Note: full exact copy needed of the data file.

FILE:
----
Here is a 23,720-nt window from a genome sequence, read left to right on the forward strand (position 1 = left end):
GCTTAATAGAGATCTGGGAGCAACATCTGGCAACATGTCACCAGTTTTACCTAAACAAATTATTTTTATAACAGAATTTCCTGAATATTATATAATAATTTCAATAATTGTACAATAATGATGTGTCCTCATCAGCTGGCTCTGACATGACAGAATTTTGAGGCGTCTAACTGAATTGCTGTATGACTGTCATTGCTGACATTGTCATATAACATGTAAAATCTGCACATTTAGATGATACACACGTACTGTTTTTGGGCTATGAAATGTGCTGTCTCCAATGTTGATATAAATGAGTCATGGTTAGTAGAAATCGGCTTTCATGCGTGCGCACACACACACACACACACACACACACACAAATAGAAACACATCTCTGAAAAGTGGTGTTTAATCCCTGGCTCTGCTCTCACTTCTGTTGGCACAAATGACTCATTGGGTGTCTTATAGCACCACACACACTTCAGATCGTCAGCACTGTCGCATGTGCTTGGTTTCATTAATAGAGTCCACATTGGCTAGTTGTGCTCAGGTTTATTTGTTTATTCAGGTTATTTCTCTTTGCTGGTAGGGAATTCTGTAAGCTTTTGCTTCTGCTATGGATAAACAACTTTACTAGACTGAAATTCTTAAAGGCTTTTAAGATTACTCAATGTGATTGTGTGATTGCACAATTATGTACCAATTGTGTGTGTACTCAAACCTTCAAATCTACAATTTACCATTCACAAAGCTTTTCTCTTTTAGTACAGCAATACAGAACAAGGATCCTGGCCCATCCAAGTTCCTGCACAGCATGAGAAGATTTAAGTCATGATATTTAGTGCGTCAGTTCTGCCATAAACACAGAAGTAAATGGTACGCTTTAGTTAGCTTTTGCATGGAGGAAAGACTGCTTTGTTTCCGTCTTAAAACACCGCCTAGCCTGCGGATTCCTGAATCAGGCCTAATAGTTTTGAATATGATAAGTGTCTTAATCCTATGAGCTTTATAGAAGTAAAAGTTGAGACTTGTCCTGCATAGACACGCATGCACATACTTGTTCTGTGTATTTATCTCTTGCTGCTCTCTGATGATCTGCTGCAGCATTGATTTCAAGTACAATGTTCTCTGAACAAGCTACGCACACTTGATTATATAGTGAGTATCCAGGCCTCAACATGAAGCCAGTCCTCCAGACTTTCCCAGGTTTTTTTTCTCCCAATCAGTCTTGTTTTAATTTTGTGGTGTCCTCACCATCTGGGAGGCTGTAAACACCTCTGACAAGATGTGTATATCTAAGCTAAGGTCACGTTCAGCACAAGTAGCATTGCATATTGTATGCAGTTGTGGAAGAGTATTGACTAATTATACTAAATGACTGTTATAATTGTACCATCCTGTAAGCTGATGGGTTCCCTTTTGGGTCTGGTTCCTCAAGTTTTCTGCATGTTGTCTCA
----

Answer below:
Here is a 23,720-nt window from a genome sequence, read left to right on the forward strand (position 1 = left end):
GCTTAATAGAGATCTGGGAGCAACATCTGGCAACATGTCACCAGTTTTACCTAAACAAATTATTTTTATAACAGAATTTCCTGAATATTATATAATAATTTCAATAATTGTACAATAATGATGTGTCCTCATCAGCTGGCTCTGACATGACAGAATTTTGAGGCGTCTAACTGAATTGCTGTATGACTGTCATTGCTGACATTGTCATATAACATGTAAAATCTGCACATTTAGATGATACACACGTACTGTTTTTGGGCTATGAAATGTGCTGTCTCCAATGTTGATATAAATGAGTCATGGTTAGTAGAAATCGGCTTTCATGCGTGCGCACACACACACACACACACACACACACACAAATAGAAACACATCTCTGAAAAGTGGTGTTTAATCCCTGGCTCTGCTCTCACTTCTGTTGGCACAAATGACTCATTGGGTGTCTTATAGCACCACACACACTTCAGATCGTCAGCACTGTCGCATGTGCTTGGTTTCATTAATAGAGTCCACATTGGCTAGTTGTGCTCAGGTTTATTTGTTTATTCAGGTTATTTCTCTTTGCTGGTAGGGAATTCTGTAAGCTTTTGCTTCTGCTATGGATAAACAACTTTACTAGACTGAAATTCTTAAAGGCTTTTAAGATTACTCAATGTGATTGTGTGATTGCACAATTATGTACCAATTGTGTGTGTACTCAAACCTTCAAATCTACAATTTACCATTCACAAAGCTTTTCTCTTTTAGTACAGCAATACAGAACAAGGATCCTGGCCCATCCAAGTTCCTGCACAGCATGAGAAGATTTAAGTCATGATATTTAGTGCGTCAGTTCTGCCATAAACACAGAAGTAAATGGTACGCTTTAGTTAGCTTTTGCATGGAGGAAAGACTGCTTTGTTTCCGTCTTAAAACACCGCCTAGCCTGCGGATTCCTGAATCAGGCCTAATAGTTTTGAATATGATAAGTGTCTTAATCCTATGAGCTTTATAGAAGTAAAAGTTGAGACTTGTCCTGCATAGACACGCATGCACATACTTGTTCTGTGTATTTATCTCTTGCTGCTCTCTGATGATCTGCTGCAGCATTGATTTCAAGTACAATGTTCTCTGAACAAGCTACGCACACTTGATTATATAGTGAGTATCCAGGCCTCAACATGAAGCCAGTCCTCCAGACTTTCCCAGGTTTTTTTTCTCCCAATCAGTCTTGTTTTAATTTTGTGGTGTCCTCACCATCTGGGAGGCTGTAAACACCTCTGACAAGATGTGTATATCTAAGCTAAGGTCACGTTCAGCACAAGTAGCATTGCATATTGTATGCAGTTGTGGAAGAGTATTGACTAATTATACTAAATGACTGTTATAATTGTACCATCCTGTAAGCTGATGGGTTCCCTTTTGGGTCTGGTTCCTCAAGTTTTCTGCATGTTGTCTCA